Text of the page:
CrossFit Discussion Board  

Go Back   CrossFit Discussion Board > In Sickness and In Health > Injuries
CrossFit Home Forum Site Rules CrossFit FAQ Search Today's Posts Mark Forums Read

Injuries Chronic & Acute

Reply
 
Thread Tools
Old 03-29-2006, 12:25 PM   #1
Allan Fisher
Member Allan Fisher is offline
 
Profile:
Join Date: Dec 2005
Location: Pittsburgh  PA
Posts: 63
I have a posterior horn complex lateral meniscal tear. I think I tore it a few months ago losing control on the descent of a one-legged squat (stupid), and aggravated it recently doing push jerks.

I have the option of trying to rehab it or having the loose bits removed. In either case, my doctor (a sports medicine specialist) advises permanently avoiding deep/heavy squats, in order to avoid further aggravation on the one hand and osteoarthritis on the other.

Does anybody have alternative (or concurring) wisdom on post-traumatic squatting? I should mention that the knee in question is pushing 50 years old.
  Reply With Quote
Old 03-29-2006, 12:46 PM   #2
Elliot Royce
Member Elliot Royce is offline
 
Profile:
Join Date: Mar 2006
Location: Inowa  KS
Posts: 922
I had hip replacements that preclude deep squatting. My doctor is ok with box squats. I think we have to make accommodations to our changing bodies. I think you'll get 80% of the benefit from a box squat without the pain or damage.

After all, CF is about fitness and an essential element of fitness is avoiding injury.
  Reply With Quote
Old 03-29-2006, 03:14 PM   #3
Carl Herzog
Member Carl Herzog is offline
 
Profile:
Join Date: Sep 2004
Location: Scotia  NY
Posts: 128
Of course you always have the option of trying to live with it, but it's surprising that a sports medicine guy wouldn't encourage you to get your knee cleaned out. I thought the prevailing wisdom these days was early removal of the "loose bits" greatly lessens the chance of long-term arthritis.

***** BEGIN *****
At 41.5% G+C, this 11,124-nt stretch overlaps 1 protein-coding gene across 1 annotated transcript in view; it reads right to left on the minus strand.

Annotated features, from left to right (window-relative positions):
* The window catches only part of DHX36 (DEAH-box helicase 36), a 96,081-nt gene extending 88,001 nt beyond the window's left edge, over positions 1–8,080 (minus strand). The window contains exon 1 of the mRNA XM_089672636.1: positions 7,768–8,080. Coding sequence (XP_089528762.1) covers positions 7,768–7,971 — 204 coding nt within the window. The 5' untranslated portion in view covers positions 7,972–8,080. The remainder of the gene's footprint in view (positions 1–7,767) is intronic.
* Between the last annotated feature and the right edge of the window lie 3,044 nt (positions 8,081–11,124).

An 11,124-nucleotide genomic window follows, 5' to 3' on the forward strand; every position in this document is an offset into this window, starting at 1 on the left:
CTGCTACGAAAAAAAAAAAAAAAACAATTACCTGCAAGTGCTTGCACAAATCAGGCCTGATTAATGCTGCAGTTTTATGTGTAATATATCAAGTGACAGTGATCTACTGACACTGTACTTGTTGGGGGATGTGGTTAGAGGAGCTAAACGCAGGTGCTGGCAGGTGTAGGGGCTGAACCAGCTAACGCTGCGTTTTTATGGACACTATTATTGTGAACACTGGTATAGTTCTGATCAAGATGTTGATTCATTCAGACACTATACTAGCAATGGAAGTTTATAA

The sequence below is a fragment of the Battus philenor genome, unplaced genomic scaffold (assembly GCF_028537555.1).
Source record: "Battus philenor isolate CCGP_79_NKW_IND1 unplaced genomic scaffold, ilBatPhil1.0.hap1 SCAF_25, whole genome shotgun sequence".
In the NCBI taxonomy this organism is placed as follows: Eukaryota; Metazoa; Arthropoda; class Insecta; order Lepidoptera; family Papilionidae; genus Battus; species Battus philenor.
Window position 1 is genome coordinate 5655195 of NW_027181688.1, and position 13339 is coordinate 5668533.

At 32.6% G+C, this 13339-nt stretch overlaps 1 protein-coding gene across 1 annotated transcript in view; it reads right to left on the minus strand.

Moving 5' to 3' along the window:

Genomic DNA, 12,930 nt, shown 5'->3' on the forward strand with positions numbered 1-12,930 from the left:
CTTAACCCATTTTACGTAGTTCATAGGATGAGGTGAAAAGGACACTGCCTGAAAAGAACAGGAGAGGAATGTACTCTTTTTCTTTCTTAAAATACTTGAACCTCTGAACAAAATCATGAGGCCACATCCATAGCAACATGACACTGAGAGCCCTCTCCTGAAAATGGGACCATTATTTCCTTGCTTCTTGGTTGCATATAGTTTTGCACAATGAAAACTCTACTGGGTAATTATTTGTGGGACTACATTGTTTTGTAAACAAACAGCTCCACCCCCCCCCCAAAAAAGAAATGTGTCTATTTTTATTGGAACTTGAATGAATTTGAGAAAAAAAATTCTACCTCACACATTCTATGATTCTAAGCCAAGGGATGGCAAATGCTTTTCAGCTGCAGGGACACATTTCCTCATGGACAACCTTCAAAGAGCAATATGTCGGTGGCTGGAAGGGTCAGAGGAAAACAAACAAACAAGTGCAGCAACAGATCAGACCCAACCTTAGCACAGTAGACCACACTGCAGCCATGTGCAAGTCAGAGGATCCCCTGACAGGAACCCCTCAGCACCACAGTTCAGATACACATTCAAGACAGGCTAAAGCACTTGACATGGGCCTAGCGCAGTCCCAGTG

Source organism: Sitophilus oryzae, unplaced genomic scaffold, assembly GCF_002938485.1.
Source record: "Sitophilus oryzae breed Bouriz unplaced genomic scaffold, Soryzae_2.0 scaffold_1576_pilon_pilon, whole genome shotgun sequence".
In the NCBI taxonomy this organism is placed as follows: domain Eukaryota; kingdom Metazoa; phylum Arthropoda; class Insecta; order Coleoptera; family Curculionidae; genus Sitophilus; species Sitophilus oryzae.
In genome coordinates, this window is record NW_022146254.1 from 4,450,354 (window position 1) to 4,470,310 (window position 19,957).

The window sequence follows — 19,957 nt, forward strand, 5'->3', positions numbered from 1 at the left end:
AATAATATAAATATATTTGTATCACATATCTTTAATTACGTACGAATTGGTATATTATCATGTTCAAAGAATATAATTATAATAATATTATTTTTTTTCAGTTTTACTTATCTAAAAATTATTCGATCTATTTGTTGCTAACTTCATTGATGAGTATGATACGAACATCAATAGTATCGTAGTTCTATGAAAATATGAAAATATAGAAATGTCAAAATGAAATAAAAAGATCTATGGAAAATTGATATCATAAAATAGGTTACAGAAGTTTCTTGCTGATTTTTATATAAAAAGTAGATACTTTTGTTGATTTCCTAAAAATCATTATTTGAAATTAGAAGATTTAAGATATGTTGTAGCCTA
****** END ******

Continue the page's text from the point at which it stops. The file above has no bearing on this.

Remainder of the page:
I had a similar tear on the medial side scoped many years ago. My doc didn't advise me to avoid deep squatting, I haven't avoided them and experience no problems from it. On the contrary, it seems to help keep my knee feeling good.
  Reply With Quote
Old 03-30-2006, 09:30 AM   #4
Allan Fisher
Member Allan Fisher is offline
 
Profile:
Join Date: Dec 2005
Location: Pittsburgh  PA
Posts: 63
As I understand it, the point of trimming torn portions is to avoid future tearing and inflammation, and the increased risk of arthritis comes from a loss of meniscal cushioning of the joint. Carl, was your tear at the front or back, do you recall?
  Reply With Quote
Old 04-01-2006, 02:29 PM   #5
Carl Herzog
Member Carl Herzog is offline
 
Profile:
Join Date: Sep 2004
Location: Scotia  NY
Posts: 128
It was at the back. Of course, not all tears are the same, even those in the same area.

I've heard, though, that in some cases fragments of torn meniscus can injure the gliding surface of the joint leading to an increased chance of arhtritis and seem to recall a study that showed that people who had surgery to remove torn pieces tended to do better in the long run than those who lived with it.

This info may be totally out of date and you should certainly pay more attention to competent medical advice than to anything I say. Back to the main point, though, my experience with deep squatting has been positive.

  Reply With Quote
Reply


Thread Tools

Posting Rules
You may not post new threads
You may not post replies
You may not post attachments
You may not edit your posts

BB code is On
Smilies are On
[IMG] code is Off
HTML code is Off

Forum Jump

Similar Threads
Thread Thread Starter Forum Replies Last Post
You WILL tear your meniscus!!! Matt Thomas Injuries 9 05-21-2007 12:03 PM
Meniscus tear symptoms? James R. Duwve Injuries 1 08-01-2006 05:55 AM
Grady Mac--- How did that Meniscus tear work out? Josh Briggs Injuries 0 04-25-2006 10:56 PM
Deep squats Dennis Yiatras Exercises 9 01-16-2006 03:32 PM
Meniscus tear, in the knee area Steven Stackpole Injuries 3 04-24-2005 06:15 AM


All times are GMT -7. The time now is 04:49 AM.


CrossFit is a registered trademark of CrossFit Inc.